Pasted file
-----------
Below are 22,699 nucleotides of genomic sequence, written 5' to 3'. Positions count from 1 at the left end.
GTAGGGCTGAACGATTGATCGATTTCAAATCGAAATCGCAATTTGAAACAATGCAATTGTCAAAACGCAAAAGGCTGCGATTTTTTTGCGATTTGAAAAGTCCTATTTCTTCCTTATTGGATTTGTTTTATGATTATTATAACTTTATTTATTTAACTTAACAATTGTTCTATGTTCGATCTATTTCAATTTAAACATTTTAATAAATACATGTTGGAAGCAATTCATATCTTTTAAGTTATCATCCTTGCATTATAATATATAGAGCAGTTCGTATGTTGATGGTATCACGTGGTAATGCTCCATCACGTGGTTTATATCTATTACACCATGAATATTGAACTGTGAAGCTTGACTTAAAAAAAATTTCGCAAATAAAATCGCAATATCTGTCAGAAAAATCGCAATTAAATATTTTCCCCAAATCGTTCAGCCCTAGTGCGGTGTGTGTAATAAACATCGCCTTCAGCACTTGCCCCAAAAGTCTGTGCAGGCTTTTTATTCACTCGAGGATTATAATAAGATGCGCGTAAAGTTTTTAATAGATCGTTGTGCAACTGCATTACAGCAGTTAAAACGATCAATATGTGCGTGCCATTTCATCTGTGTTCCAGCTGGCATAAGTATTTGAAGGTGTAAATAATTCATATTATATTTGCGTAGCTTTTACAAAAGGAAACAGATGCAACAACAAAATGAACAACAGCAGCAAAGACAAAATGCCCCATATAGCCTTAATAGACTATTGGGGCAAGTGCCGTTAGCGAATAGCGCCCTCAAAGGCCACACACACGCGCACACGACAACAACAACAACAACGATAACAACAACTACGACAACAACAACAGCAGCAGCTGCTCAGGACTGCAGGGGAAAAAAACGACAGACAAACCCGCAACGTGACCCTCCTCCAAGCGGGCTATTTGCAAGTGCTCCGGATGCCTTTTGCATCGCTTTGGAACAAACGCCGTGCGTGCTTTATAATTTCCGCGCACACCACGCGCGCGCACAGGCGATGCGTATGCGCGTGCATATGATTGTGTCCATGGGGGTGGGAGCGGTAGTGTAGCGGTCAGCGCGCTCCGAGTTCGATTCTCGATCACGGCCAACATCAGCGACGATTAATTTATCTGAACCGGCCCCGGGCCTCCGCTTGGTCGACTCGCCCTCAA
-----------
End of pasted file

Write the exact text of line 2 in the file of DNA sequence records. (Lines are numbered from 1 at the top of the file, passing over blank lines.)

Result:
GTAGGGCTGAACGATTGATCGATTTCAAATCGAAATCGCAATTTGAAACAATGCAATTGTCAAAACGCAAAAGGCTGCGATTTTTTTGCGATTTGAAAAGTCCTATTTCTTCCTTATTGGATTTGTTTTATGATTATTATAACTTTATTTATTTAACTTAACAATTGTTCTATGTTCGATCTATTTCAATTTAAACATTTTAATAAATACATGTTGGAAGCAATTCATATCTTTTAAGTTATCATCCTTGCATTATAATATATAGAGCAGTTCGTATGTTGATGGTATCACGTGGTAATGCTCCATCACGTGGTTTATATCTATTACACCATGAATATTGAACTGTGAAGCTTGACTTAAAAAAAATTTCGCAAATAAAATCGCAATATCTGTCAGAAAAATCGCAATTAAATATTTTCCCCAAATCGTTCAGCCCTAGTGCGGTGTGTGTAATAAACATCGCCTTCAGCACTTGCCCCAAAAGTCTGTGCAGGCTTTTTATTCACTCGAGGATTATAATAAGATGCGCGTAAAGTTTTTAATAGATCGTTGTGCAACTGCATTACAGCAGTTAAAACGATCAATATGTGCGTGCCATTTCATCTGTGTTCCAGCTGGCATAAGTATTTGAAGGTGTAAATAATTCATATTATATTTGCGTAGCTTTTACAAAAGGAAACAGATGCAACAACAAAATGAACAACAGCAGCAAAGACAAAATGCCCCATATAGCCTTAATAGACTATTGGGGCAAGTGCCGTTAGCGAATAGCGCCCTCAAAGGCCACACACACGCGCACACGACAACAACAACAACAACGATAACAACAACTACGACAACAACAACAGCAGCAGCTGCTCAGGACTGCAGGGGAAAAAAACGACAGACAAACCCGCAACGTGACCCTCCTCCAAGCGGGCTATTTGCAAGTGCTCCGGATGCCTTTTGCATCGCTTTGGAACAAACGCCGTGCGTGCTTTATAATTTCCGCGCACACCACGCGCGCGCACAGGCGATGCGTATGCGCGTGCATATGATTGTGTCCATGGGGGTGGGAGCGGTAGTGTAGCGGTCAGCGCGCTCCGAGTTCGATTCTCGATCACGGCCAACATCAGCGACGATTAATTTATCTGAACCGGCCCCGGGCCTCCGCTTGGTCGACTCGCCCTCAA